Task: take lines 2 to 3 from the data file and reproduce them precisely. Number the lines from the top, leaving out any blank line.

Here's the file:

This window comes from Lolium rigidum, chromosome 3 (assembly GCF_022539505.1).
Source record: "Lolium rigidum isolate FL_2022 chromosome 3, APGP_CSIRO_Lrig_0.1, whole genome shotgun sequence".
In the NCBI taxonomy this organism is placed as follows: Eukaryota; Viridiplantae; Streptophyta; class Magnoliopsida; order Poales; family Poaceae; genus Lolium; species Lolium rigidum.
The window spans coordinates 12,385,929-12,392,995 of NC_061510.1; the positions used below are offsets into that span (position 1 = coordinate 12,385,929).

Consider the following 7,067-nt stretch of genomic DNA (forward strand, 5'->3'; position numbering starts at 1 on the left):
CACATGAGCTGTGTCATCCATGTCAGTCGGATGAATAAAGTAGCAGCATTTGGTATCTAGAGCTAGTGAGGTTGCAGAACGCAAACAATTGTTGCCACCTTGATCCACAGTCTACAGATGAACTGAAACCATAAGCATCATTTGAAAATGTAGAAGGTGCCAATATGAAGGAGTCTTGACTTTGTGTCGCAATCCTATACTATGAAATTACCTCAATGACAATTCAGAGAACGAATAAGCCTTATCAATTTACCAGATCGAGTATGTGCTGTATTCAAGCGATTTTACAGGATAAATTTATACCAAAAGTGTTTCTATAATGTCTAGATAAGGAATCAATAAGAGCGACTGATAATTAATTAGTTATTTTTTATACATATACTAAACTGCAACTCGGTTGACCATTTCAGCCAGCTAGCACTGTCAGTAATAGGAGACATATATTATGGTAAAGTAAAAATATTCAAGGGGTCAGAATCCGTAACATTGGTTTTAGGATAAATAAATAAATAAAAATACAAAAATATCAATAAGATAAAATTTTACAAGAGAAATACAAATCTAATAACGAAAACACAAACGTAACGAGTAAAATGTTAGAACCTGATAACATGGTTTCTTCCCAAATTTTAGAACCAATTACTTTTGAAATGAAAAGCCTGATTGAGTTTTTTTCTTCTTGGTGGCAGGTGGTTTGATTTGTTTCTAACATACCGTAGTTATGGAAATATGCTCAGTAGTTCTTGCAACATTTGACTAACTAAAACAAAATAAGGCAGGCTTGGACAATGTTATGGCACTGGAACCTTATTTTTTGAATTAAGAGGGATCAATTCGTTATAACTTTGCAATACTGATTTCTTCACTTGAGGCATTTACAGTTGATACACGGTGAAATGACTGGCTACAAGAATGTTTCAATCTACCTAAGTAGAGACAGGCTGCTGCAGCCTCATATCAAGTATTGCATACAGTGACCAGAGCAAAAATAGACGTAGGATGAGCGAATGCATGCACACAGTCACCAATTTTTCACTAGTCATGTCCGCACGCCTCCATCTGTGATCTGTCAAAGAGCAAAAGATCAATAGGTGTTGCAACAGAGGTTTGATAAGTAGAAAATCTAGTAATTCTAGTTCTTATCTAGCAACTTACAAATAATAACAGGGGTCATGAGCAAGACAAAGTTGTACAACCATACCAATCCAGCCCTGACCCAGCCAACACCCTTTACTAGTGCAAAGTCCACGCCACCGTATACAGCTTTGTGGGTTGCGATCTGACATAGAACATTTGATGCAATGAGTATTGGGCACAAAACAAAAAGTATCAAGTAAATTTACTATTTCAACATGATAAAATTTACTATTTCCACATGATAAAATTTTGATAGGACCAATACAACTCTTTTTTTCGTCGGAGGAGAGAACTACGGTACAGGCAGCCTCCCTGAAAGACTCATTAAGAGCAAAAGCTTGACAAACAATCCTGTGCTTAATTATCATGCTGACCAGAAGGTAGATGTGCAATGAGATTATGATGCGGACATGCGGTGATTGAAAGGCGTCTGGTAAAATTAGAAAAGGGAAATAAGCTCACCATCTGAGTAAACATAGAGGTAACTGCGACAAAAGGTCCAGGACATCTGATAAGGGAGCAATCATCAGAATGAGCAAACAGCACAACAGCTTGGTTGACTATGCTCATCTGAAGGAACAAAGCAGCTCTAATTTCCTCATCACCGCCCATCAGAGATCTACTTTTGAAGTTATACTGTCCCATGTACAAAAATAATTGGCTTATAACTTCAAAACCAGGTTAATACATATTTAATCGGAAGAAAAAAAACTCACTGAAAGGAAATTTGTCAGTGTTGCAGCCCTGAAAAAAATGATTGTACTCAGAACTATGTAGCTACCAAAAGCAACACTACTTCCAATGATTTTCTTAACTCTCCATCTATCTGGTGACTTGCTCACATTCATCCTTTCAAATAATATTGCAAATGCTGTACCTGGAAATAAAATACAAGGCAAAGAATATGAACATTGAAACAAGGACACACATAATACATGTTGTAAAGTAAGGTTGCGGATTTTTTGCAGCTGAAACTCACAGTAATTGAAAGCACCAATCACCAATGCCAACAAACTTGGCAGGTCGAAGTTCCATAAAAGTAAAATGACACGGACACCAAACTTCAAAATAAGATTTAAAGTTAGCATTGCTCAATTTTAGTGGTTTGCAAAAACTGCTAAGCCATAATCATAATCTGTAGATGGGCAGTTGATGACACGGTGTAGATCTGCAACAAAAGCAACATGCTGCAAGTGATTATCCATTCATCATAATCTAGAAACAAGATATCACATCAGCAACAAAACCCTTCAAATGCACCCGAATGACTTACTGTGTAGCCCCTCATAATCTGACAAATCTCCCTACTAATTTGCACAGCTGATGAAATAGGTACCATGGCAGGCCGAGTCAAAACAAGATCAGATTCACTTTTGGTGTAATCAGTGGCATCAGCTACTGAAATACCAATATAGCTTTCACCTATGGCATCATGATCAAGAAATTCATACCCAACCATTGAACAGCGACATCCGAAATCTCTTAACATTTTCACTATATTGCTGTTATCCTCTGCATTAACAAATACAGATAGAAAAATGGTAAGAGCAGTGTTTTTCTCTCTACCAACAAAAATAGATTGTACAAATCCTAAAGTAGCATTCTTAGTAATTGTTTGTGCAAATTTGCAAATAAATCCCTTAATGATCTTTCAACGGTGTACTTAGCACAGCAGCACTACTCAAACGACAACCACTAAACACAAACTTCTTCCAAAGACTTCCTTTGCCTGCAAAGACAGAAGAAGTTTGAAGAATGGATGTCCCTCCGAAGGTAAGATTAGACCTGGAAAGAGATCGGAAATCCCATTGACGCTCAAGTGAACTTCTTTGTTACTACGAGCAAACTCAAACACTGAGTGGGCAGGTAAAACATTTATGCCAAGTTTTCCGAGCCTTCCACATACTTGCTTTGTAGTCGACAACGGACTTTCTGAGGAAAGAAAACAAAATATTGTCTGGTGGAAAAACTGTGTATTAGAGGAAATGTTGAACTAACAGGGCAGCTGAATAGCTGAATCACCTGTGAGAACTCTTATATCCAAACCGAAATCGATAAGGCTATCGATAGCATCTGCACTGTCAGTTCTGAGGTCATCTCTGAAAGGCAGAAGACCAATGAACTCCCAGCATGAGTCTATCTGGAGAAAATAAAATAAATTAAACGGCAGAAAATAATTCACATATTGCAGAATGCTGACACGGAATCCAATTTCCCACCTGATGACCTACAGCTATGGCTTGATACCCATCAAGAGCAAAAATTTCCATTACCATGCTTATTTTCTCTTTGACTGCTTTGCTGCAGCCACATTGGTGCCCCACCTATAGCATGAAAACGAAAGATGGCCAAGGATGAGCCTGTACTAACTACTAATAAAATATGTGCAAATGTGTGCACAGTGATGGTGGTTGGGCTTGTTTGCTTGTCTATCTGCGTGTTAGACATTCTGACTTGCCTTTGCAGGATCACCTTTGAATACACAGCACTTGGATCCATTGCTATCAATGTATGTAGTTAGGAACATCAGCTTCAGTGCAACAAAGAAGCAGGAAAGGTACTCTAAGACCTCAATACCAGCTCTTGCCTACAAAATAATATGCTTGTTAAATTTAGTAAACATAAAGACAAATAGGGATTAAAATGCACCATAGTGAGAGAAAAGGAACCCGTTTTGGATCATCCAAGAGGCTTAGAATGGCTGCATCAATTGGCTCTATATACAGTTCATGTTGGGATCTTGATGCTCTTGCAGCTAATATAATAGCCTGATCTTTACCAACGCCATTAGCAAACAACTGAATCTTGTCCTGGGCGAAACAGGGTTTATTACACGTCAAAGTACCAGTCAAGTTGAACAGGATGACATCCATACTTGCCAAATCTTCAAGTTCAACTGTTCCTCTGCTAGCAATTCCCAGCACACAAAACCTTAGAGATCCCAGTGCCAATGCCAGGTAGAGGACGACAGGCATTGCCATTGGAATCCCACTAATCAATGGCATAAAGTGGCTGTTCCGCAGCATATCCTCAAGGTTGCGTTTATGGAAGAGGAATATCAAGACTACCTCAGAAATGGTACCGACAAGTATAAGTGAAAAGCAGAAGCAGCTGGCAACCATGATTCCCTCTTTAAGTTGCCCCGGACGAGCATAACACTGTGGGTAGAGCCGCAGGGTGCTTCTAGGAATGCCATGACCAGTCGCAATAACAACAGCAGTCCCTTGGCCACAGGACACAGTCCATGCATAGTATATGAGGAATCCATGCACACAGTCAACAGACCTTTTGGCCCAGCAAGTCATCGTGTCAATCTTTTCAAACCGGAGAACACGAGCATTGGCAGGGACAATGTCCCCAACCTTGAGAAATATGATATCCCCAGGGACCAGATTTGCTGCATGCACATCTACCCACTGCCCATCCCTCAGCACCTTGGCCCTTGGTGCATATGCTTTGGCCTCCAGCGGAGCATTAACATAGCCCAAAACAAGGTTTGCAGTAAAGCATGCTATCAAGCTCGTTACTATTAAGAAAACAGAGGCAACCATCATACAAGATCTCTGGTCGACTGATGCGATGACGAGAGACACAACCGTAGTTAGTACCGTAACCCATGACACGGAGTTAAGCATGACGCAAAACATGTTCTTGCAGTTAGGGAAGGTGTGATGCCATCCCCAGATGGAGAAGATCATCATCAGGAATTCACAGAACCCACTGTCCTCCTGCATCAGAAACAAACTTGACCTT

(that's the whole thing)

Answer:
Source record: "Lolium rigidum isolate FL_2022 chromosome 3, APGP_CSIRO_Lrig_0.1, whole genome shotgun sequence".
In the NCBI taxonomy this organism is placed as follows: Eukaryota; Viridiplantae; Streptophyta; class Magnoliopsida; order Poales; family Poaceae; genus Lolium; species Lolium rigidum.